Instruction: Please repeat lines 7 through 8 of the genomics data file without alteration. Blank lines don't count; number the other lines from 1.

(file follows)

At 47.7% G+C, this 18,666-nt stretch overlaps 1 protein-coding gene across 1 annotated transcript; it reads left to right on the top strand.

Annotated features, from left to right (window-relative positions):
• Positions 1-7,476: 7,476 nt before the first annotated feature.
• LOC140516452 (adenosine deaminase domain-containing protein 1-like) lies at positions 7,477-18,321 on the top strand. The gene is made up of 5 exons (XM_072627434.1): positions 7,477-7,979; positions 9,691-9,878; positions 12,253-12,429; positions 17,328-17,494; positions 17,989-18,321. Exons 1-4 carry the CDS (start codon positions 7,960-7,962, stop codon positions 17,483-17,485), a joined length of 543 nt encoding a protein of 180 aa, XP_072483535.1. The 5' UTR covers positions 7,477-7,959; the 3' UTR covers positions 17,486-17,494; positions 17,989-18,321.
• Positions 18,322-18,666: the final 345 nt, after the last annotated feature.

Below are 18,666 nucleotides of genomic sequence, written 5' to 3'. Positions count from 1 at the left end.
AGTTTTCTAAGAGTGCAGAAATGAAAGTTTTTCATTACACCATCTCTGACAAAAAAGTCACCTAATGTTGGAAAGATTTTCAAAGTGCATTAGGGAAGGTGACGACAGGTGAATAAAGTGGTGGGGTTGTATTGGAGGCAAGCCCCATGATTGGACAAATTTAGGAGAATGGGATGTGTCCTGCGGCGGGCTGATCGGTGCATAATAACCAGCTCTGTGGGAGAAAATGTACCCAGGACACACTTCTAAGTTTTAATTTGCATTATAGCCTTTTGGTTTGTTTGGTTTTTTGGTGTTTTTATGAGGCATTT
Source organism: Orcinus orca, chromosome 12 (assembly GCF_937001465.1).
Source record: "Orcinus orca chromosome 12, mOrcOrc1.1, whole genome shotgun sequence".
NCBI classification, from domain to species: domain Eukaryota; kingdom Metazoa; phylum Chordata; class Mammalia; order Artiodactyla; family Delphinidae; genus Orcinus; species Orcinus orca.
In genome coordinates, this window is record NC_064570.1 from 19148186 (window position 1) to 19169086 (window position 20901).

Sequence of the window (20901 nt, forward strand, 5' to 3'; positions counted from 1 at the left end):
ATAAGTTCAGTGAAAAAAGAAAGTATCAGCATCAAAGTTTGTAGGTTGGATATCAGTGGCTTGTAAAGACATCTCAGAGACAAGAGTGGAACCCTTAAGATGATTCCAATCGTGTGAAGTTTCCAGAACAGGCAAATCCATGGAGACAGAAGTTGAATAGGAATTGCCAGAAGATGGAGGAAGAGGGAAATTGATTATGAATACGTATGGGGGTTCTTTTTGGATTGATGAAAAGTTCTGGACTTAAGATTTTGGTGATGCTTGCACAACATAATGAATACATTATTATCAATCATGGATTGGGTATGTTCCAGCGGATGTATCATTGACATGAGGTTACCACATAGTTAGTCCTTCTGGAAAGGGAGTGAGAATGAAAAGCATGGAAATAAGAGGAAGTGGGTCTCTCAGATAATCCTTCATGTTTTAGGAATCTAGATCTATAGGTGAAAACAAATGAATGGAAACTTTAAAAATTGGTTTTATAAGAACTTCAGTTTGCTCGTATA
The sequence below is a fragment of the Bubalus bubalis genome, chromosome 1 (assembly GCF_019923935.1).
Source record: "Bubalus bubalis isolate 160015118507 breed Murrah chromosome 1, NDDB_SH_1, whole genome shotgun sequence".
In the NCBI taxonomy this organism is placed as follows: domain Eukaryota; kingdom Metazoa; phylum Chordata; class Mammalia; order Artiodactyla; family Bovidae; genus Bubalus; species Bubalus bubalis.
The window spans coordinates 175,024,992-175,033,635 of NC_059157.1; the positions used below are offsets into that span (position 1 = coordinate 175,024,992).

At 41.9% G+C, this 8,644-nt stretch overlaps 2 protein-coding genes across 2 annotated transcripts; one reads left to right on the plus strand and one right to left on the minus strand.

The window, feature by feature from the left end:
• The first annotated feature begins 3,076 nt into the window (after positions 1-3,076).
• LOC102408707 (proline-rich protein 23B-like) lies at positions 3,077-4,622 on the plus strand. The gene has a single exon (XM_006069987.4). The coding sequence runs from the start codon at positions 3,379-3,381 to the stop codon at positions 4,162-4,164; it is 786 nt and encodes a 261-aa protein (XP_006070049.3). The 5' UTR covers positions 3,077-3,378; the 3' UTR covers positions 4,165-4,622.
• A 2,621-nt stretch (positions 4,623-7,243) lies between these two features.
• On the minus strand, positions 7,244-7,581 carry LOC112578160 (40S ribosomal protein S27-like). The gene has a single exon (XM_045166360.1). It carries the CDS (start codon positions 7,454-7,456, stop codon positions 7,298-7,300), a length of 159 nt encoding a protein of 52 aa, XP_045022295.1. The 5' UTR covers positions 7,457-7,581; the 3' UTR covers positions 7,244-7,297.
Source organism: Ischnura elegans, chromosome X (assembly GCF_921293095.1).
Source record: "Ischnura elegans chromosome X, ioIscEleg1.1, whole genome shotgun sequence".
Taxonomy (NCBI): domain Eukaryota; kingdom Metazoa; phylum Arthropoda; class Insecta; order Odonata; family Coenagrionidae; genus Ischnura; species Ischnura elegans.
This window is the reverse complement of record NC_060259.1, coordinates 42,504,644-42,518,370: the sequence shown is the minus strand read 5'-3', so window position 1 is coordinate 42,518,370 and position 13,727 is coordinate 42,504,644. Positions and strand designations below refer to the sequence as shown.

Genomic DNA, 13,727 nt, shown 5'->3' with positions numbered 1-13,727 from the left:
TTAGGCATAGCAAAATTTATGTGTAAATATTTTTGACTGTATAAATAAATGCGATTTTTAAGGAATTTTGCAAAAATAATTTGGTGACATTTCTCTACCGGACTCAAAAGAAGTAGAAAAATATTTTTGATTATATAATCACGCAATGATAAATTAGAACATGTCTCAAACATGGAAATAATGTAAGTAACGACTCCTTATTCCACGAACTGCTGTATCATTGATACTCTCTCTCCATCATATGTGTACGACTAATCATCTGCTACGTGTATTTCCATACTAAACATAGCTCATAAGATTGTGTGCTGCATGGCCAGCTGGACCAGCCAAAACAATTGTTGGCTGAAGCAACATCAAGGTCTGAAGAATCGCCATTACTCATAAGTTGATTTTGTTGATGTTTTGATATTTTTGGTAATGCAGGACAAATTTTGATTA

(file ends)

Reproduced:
AGTTTTCTAAGAGTGCAGAAATGAAAGTTTTTCATTACACCATCTCTGACAAAAAAGTCACCTAATGTTGGAAAGATTTTCAAAGTGCATTAGGGAAGGTGACGACAGGTGAATAAAGTGGTGGGGTTGTATTGGAGGCAAGCCCCATGATTGGACAAATTTAGGAGAATGGGATGTGTCCTGCGGCGGGCTGATCGGTGCATAATAACCAGCTCTGTGGGAGAAAATGTACCCAGGACACACTTCTAAGTTTTAATTTGCATTATAGCCTTTTGGTTTGTTTGGTTTTTTGGTGTTTTTATGAGGCATTT
Source organism: Orcinus orca, chromosome 12 (assembly GCF_937001465.1).